Euripides’ Iphigenia in Aulis, the basis for Wayne Shorter’s and esperanza spalding’s new opera, is brimming with questions that reverberate in our contemporary world.
The discussion kicked off with the question of how inequities have affected work in film and theatre, especially in recent years, and what that means for artists of color in an industry where they can at times feel unappreciated.
Toyoshima talked to Emerson students, faculty, and staff about his early life growing up in New York City as the son of Japanese immigrant artists, his career in comics, and ways to use your art to make positive change in the world.
Panels participants provided ways to support the Asian community.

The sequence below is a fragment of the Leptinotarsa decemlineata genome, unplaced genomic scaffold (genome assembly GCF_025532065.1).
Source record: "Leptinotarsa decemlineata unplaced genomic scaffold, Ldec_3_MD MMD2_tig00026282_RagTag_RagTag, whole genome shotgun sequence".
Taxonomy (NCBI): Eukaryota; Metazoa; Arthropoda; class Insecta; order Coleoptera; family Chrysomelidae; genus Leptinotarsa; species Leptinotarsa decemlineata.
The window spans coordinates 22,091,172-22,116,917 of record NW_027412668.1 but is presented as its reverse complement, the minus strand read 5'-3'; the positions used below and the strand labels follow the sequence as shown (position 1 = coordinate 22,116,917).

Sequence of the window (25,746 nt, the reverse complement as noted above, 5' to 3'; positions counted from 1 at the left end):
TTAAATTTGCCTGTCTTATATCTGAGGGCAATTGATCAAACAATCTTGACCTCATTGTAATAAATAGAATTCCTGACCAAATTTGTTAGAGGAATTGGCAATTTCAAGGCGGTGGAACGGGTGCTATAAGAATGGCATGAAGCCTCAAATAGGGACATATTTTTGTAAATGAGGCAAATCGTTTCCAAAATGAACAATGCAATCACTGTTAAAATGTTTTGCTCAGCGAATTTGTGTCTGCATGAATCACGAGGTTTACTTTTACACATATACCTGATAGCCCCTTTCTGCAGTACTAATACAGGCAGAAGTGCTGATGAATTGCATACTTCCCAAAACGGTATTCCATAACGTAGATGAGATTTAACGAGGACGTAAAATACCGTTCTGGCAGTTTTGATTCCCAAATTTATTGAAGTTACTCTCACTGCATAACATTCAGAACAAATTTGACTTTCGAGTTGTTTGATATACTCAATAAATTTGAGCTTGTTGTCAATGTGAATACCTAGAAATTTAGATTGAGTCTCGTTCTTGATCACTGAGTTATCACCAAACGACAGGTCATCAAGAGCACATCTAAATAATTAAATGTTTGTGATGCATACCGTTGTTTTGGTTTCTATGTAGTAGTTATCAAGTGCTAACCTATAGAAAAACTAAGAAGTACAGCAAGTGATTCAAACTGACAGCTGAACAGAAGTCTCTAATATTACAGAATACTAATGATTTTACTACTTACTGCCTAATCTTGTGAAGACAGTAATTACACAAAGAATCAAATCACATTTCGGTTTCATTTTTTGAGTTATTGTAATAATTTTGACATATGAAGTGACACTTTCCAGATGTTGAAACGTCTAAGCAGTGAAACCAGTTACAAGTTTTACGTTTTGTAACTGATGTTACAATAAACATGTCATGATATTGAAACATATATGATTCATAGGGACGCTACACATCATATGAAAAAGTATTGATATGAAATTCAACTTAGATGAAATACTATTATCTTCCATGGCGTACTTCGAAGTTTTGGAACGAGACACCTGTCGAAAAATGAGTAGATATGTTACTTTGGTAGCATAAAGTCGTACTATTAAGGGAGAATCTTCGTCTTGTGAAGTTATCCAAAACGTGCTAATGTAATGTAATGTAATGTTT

The Teach-In, now in its sixth year, encourages Emerson community members to explore what actions they can take to help dismantle racism and promote social justice on campus and beyond.
The change is a call for an end to the flawed tactic of unceasing protest and a consideration of group remedies.
Students will work with community organizations throughout the school year, intersession, and outside the normal academic calendar.
The theme of this year’s Teach-In on Race is “Creating Community.”
The theme of this year’s Teach-In on Race is “Creating Community.” It will feature “Drawing Social Justice-How Your Art Can Help Change the World,” a keynote address by Tak Toyoshima, creator of the comic strip Secret Asian Man.
We want to reaffirm our commitment to make meaningful change in the daily experiences of BIPOC students, students with disabilities, first generation college students, and students with other marginalized identities.